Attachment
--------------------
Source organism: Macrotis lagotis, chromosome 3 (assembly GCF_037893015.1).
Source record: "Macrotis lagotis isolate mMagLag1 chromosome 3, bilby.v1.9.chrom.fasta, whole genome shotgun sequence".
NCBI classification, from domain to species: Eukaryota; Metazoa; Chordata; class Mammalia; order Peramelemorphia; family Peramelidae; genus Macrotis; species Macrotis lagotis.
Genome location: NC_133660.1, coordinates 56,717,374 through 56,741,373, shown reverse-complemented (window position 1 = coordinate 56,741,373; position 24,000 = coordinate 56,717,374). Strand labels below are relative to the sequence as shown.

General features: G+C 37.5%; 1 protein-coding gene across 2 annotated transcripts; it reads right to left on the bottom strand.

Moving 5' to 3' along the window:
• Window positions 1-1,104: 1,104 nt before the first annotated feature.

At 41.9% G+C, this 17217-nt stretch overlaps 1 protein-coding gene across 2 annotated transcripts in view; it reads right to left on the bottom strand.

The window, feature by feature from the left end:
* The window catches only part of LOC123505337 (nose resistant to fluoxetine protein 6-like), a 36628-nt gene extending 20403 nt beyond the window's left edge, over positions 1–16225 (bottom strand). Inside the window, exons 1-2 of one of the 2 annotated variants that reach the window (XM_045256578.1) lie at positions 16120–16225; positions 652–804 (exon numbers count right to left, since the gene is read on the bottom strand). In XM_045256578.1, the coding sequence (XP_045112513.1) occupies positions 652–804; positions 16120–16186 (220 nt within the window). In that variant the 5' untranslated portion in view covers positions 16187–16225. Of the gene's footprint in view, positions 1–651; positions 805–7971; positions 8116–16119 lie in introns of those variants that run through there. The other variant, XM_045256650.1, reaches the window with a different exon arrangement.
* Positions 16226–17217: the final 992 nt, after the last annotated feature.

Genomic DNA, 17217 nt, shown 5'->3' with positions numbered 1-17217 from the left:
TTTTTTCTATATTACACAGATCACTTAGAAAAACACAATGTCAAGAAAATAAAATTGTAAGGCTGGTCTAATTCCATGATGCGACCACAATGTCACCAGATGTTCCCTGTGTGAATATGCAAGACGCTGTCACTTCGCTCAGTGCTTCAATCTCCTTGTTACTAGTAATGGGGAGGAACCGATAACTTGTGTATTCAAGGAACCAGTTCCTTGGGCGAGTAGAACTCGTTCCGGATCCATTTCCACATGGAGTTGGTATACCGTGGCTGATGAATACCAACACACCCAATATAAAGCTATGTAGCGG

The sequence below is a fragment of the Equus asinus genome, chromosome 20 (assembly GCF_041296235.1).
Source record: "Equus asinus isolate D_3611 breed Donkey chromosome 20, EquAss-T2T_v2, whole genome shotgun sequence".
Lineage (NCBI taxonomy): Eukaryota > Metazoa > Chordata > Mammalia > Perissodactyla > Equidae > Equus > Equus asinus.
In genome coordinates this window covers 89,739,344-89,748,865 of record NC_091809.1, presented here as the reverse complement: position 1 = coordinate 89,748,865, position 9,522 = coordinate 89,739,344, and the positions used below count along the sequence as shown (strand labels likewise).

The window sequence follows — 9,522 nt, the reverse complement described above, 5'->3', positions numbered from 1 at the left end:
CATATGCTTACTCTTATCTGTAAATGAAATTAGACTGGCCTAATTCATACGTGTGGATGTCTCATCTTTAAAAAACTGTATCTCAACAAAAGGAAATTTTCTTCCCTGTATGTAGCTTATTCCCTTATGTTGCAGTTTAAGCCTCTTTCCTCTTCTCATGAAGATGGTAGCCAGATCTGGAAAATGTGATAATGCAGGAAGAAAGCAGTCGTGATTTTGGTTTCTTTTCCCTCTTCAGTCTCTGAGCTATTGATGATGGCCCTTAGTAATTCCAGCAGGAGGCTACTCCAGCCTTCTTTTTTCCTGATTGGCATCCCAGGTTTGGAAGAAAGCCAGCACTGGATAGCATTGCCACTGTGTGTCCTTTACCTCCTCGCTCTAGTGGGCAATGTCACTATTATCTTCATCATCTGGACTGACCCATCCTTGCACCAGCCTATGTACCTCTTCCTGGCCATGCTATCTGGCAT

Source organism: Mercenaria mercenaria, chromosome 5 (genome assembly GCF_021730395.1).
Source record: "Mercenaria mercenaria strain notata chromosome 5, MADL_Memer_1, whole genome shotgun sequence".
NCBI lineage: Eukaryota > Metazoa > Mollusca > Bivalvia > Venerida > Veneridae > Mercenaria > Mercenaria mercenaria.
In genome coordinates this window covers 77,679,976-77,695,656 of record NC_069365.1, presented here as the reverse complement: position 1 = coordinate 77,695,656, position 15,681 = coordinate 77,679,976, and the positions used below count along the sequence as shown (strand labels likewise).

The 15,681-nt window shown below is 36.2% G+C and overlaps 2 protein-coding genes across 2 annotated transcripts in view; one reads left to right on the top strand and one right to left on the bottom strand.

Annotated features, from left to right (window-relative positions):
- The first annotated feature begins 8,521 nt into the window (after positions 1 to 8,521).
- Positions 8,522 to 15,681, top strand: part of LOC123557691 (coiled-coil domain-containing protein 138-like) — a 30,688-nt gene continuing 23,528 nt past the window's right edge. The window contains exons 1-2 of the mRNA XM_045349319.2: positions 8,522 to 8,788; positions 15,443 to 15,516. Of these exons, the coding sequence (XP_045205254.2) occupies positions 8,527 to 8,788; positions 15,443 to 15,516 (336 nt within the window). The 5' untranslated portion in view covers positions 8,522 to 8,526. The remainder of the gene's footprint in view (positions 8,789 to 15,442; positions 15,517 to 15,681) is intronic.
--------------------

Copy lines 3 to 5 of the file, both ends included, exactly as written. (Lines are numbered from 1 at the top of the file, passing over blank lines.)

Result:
NCBI classification, from domain to species: Eukaryota; Metazoa; Chordata; class Mammalia; order Peramelemorphia; family Peramelidae; genus Macrotis; species Macrotis lagotis.
Genome location: NC_133660.1, coordinates 56,717,374 through 56,741,373, shown reverse-complemented (window position 1 = coordinate 56,741,373; position 24,000 = coordinate 56,717,374). Strand labels below are relative to the sequence as shown.

General features: G+C 37.5%; 1 protein-coding gene across 2 annotated transcripts; it reads right to left on the bottom strand.